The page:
Respond to the following questions (separately,) Based on Janet Helms’s explanation in the Microtraining Associates video/ transcript. Transcript provided
1. Janet Helms’s explanation of how identity, privilege, power, and oppression influence professional practice based on the Microtraining transcript.
2. Then explain the challenges that identity, privilege, power, and oppression might present in a therapy session between a client and a therapist from different cultural backgrounds.
Janet Helm’s Transcript
Professional Practice has always been influenced by identity, privilege, power and also oppression. The identity of an individual exposes them to risk of being oppressed or to the advantage of or privilege of power. This paper examines Janet Helm’s Transcript of what happens in both cases.
How identity, privilege, power, and
oppression influence professional practice based on the Micro training
The identity of an individual puts one at risk of being oppressed by others in the society. The common factor is the race of an individual. According to Helms, most people mistake race for a biological construct. They think that the skin color of an individual equals their race. Unfortunately this is not the case since science has proven that a person with no African ancestry may as well be black just as a person with African ancestry may be white (Helms, n.d). This affects professional practice since the skin color is usually associated with behavior. From the transcript, Helms states that Black people are often associated with bad behavior while white people are associated with good behavior (Helms, n.d). This is a very wrong approach as not all black people are African just as not all are criminals.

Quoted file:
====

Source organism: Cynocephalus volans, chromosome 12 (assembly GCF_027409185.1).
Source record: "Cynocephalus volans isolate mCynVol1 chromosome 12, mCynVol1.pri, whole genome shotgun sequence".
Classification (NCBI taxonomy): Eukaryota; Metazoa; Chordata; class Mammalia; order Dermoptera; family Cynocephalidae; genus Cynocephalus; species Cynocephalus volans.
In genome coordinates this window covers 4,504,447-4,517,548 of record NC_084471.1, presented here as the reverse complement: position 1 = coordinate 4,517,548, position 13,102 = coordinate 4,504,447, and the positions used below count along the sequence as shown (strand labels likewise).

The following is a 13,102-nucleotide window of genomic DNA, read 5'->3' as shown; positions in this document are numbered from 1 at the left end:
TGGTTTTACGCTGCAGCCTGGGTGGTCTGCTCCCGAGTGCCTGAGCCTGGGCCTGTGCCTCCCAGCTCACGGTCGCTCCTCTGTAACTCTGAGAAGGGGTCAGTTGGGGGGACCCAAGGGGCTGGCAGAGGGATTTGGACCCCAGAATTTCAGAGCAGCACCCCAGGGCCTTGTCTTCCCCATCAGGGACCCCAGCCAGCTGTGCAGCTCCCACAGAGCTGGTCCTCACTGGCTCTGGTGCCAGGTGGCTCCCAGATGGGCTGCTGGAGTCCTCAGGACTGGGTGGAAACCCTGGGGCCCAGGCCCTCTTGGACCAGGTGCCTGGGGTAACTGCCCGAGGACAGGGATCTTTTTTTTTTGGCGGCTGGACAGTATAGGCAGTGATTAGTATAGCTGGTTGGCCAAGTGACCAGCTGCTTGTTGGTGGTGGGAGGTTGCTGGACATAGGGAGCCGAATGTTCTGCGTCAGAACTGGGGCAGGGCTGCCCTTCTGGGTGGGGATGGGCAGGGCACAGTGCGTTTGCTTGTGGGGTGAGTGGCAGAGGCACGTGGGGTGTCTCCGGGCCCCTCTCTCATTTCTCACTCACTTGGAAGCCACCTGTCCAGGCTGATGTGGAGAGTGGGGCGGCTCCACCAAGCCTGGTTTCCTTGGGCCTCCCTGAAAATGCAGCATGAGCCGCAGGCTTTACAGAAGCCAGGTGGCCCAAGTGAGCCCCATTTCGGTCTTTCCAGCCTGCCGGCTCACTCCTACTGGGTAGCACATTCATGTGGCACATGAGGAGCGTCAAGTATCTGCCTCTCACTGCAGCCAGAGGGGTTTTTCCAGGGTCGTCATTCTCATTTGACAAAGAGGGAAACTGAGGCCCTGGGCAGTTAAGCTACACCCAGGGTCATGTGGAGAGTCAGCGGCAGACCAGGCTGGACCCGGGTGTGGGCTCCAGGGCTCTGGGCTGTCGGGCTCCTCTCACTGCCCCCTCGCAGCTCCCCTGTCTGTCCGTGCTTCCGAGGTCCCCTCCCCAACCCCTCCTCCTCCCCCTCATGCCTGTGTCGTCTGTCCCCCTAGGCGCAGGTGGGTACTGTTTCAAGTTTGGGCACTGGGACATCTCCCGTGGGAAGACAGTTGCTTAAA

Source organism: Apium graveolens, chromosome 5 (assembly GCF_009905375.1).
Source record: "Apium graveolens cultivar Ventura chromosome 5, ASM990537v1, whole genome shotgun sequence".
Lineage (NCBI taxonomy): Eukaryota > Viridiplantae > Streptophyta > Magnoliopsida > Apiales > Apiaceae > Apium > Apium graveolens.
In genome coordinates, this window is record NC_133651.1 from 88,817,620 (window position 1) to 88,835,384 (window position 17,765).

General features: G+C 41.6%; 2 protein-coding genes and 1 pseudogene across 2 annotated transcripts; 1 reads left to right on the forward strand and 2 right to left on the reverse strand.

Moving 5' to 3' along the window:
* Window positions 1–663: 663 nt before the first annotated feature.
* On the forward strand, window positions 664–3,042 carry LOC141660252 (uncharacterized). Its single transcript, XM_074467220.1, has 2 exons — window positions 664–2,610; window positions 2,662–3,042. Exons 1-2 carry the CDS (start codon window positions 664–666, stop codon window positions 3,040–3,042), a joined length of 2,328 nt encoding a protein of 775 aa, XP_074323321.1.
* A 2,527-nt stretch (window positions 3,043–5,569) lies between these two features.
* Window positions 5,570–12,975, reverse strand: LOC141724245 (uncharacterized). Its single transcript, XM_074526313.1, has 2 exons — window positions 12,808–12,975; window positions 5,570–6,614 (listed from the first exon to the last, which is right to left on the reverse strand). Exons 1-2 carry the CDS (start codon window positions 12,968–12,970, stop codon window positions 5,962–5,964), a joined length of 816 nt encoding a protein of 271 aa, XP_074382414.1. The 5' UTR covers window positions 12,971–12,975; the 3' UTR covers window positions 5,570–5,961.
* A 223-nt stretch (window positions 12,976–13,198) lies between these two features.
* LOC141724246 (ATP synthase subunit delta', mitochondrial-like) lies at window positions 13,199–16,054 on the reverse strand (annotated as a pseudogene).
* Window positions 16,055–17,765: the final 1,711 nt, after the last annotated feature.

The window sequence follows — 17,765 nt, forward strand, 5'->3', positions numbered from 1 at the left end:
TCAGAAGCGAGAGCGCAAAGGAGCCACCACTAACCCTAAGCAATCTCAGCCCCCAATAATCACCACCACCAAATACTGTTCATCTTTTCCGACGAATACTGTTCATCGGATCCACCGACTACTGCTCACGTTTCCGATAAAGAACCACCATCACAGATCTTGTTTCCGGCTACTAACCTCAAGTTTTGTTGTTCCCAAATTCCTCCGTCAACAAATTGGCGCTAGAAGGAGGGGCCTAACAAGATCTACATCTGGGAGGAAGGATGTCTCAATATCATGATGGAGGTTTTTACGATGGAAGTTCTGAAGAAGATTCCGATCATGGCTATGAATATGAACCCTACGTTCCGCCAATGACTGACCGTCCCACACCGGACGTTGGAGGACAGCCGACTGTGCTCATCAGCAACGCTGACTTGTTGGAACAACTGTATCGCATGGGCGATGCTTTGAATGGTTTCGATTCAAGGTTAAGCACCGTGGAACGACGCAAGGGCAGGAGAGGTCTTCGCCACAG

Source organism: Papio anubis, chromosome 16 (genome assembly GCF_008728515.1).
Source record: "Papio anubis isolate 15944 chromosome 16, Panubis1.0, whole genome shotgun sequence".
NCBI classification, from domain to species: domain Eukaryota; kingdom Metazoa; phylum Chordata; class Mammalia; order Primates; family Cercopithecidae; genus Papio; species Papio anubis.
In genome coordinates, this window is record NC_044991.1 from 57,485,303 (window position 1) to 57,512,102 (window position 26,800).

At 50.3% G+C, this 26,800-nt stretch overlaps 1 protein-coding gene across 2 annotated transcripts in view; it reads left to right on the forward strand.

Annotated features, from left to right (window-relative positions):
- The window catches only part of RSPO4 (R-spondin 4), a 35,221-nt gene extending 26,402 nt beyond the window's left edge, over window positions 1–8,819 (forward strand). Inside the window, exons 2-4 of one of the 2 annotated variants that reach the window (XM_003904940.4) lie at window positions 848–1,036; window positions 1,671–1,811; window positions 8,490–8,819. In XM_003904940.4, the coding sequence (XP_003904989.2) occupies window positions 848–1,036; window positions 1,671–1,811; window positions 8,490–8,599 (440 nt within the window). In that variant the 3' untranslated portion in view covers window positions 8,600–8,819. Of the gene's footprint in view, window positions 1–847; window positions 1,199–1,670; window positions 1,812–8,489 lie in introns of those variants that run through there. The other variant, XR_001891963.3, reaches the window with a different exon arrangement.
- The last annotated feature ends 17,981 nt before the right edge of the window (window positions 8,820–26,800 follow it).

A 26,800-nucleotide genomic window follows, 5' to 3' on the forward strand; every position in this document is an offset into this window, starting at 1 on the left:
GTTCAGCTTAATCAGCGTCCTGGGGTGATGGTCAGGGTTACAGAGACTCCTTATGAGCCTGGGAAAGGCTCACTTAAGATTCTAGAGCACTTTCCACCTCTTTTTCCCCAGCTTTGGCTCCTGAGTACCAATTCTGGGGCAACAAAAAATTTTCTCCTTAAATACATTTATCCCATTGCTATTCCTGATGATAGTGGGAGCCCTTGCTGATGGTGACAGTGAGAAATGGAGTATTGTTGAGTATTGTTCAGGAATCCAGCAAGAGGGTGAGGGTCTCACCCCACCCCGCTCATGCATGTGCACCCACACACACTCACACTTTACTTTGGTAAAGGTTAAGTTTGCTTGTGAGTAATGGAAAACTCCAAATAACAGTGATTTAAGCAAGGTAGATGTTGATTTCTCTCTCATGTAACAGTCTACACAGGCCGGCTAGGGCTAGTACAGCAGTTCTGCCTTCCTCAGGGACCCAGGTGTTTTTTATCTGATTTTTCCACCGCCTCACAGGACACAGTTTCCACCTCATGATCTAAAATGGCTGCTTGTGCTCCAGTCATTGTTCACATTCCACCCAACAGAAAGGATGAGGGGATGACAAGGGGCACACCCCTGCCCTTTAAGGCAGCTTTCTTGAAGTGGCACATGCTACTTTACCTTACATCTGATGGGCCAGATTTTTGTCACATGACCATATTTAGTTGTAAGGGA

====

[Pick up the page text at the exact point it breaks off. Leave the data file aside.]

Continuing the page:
The race is also what affects a person’s privilege which also influences professional practice. People are usually categorized with how they look either black or white. The people from these two categories are not treated equally (Helms, n.d). They are usually treated in such a way that the whites are given advantage over the blacks. Whites are normally considered as superiors while blacks are considered to be inferior.
The whites are given the power while the blacks are oppressed. Social class is what most people like to talk about since it is a pyramid whereby whites are at the top while blacks right at the bottom. These factors influence professional practice since the result will not be based on professionalism but rather on skin color.
The Challenges that Identity, Privilege, Power, and Oppression Might Present in Therapy Session between a Client and a Therapist from Different Cultural Backgrounds
When a client and therapist with different cultural backgrounds are involved in a therapy session, some challenges may be faced. There may be a few misunderstandings may result to conflict or even the client refusing to open up. The oppression which black people face each and every day has resulted to a certain generalized feeling whereby the blacks feel like all the whites are privileged and possess more power that they do (Helms, n.d). As a result, a patient may be choosy when it comes to a therapist. This is because they do not have that feeling of trust towards the white therapist. The color of the therapist gives the patient an impression that they will get oppressed during the session because of their skin color. Some of the questions asked by the therapist may be misunderstood by the patient who may think that the therapist is trying to insinuate something. This is where conflict may result.
On the other hand, if the therapist is black and the patient is white, the concerns become different. Here, the patient will feel like the therapist does not have enough privilege to be able to help in their situation (Helms, n.d). When the therapist is under looked by the patient, tension seems to arise and the session may end up being harmful rather than helpful.
For a professional practice to be considered professional, the race of an individual must be ignored completely. The appearance of someone should never be used since it only leads to categories which in turn influence how we treat someone in ways which go hand in hand with our stereotype of what they are.
Helms, J. E. (n.d). “A Race is a Nice Thing to Have”. Interview by Allen E. Ivey.